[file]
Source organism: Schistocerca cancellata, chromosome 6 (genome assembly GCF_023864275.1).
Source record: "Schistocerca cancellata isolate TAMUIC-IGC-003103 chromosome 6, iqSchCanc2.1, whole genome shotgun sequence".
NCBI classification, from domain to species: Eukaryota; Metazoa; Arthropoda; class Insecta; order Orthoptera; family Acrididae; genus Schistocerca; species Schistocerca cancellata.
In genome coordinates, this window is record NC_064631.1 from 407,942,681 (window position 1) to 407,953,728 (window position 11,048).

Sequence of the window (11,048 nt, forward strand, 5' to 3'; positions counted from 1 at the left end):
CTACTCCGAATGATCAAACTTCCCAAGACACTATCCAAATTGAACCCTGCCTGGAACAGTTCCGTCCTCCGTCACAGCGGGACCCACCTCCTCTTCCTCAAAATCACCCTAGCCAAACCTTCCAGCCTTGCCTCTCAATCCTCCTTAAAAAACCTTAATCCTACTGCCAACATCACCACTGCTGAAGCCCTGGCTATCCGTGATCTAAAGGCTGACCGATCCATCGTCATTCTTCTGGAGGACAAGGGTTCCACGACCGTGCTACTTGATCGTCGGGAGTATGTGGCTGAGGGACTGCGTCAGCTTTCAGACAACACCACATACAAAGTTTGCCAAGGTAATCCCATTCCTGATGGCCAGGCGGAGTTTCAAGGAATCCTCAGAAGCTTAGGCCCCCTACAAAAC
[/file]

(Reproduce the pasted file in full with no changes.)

Source organism: Schistocerca cancellata, chromosome 6 (genome assembly GCF_023864275.1).
Source record: "Schistocerca cancellata isolate TAMUIC-IGC-003103 chromosome 6, iqSchCanc2.1, whole genome shotgun sequence".
NCBI classification, from domain to species: Eukaryota; Metazoa; Arthropoda; class Insecta; order Orthoptera; family Acrididae; genus Schistocerca; species Schistocerca cancellata.
In genome coordinates, this window is record NC_064631.1 from 407,942,681 (window position 1) to 407,953,728 (window position 11,048).

Sequence of the window (11,048 nt, forward strand, 5' to 3'; positions counted from 1 at the left end):
CTACTCCGAATGATCAAACTTCCCAAGACACTATCCAAATTGAACCCTGCCTGGAACAGTTCCGTCCTCCGTCACAGCGGGACCCACCTCCTCTTCCTCAAAATCACCCTAGCCAAACCTTCCAGCCTTGCCTCTCAATCCTCCTTAAAAAACCTTAATCCTACTGCCAACATCACCACTGCTGAAGCCCTGGCTATCCGTGATCTAAAGGCTGACCGATCCATCGTCATTCTTCTGGAGGACAAGGGTTCCACGACCGTGCTACTTGATCGTCGGGAGTATGTGGCTGAGGGACTGCGTCAGCTTTCAGACAACACCACATACAAAGTTTGCCAAGGTAATCCCATTCCTGATGGCCAGGCGGAGTTTCAAGGAATCCTCAGAAGCTTAGGCCCCCTACAAAAC